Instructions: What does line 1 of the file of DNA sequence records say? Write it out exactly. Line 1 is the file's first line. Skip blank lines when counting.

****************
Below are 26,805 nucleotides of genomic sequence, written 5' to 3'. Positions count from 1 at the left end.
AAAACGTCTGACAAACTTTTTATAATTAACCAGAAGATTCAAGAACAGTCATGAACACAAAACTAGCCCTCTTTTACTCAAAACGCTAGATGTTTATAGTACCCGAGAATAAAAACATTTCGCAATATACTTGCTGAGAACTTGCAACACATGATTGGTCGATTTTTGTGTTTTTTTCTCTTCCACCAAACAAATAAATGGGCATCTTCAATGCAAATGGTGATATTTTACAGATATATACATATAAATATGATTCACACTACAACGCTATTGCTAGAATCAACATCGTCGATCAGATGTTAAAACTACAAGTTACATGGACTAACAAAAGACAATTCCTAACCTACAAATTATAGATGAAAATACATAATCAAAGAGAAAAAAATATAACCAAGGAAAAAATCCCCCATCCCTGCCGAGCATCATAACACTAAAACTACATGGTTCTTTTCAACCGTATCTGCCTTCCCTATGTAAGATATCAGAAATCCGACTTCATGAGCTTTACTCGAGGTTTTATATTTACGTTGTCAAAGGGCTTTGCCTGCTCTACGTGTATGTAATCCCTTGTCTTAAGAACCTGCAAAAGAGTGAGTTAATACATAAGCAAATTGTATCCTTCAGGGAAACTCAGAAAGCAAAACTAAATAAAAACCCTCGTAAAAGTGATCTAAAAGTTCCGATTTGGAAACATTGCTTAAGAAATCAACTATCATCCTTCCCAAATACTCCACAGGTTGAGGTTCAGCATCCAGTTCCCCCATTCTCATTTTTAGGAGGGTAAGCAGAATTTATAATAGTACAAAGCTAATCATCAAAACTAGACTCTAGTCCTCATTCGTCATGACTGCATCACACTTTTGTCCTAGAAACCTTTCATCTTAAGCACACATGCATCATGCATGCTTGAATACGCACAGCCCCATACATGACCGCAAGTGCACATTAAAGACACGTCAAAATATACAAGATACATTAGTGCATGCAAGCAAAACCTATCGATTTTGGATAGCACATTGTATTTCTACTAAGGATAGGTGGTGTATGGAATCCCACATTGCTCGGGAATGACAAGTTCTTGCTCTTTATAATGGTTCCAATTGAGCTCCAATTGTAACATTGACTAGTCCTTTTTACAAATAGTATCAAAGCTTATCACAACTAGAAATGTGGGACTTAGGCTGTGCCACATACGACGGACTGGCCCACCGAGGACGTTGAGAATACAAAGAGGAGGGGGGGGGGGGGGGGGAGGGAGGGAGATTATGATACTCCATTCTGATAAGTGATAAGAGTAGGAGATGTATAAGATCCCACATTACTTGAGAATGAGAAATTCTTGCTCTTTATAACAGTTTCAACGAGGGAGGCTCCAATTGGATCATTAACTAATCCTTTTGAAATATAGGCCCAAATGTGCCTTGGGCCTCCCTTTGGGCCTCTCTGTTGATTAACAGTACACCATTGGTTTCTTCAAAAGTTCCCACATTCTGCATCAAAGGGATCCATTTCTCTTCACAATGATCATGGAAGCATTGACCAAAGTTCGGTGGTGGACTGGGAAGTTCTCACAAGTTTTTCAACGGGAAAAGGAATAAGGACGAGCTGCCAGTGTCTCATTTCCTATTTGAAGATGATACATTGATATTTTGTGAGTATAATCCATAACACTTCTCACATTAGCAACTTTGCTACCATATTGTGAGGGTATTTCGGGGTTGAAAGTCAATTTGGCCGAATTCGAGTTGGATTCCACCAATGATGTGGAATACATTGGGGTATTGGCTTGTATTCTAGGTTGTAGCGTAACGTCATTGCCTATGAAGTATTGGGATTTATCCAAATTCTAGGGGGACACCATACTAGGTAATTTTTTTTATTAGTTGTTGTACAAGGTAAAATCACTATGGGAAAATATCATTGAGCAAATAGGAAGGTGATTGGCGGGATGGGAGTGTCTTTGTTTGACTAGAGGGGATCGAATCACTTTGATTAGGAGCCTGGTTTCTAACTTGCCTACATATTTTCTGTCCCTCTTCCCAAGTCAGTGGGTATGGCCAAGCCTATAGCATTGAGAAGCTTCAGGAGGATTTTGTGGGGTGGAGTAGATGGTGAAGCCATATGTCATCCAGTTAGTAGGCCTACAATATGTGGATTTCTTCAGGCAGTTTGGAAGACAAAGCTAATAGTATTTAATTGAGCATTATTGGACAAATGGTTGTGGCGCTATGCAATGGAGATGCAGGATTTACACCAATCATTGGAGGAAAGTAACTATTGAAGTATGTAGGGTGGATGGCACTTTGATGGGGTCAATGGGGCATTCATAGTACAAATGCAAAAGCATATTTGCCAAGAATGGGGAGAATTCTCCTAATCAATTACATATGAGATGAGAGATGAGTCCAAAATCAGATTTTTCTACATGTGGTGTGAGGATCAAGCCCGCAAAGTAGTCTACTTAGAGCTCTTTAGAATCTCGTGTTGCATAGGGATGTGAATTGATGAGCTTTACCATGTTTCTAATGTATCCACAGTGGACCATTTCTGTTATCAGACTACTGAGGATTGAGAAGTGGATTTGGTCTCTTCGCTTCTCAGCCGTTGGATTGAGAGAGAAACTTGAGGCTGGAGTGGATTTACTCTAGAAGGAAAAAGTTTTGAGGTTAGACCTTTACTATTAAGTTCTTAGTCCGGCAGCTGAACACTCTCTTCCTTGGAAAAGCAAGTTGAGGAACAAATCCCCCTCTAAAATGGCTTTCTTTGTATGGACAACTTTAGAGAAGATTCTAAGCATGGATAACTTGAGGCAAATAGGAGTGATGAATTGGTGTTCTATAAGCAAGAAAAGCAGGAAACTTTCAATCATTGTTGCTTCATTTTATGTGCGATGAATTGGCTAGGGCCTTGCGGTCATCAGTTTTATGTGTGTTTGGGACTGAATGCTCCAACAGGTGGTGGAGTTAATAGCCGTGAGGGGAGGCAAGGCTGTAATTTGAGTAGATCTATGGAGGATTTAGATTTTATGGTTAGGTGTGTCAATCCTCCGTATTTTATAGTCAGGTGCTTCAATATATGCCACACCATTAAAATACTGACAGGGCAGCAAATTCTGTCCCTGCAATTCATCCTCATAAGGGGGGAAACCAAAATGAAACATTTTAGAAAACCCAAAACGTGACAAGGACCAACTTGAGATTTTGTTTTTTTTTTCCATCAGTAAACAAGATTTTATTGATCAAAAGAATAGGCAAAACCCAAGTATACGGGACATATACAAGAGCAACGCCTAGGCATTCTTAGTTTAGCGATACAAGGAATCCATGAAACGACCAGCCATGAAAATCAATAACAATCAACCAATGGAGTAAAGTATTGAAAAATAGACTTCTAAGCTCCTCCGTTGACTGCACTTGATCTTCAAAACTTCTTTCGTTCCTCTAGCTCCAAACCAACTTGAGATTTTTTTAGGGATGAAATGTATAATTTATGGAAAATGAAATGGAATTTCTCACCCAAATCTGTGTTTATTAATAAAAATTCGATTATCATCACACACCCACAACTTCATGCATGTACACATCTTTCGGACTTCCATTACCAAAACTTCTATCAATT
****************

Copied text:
Below are 26,805 nucleotides of genomic sequence, written 5' to 3'. Positions count from 1 at the left end.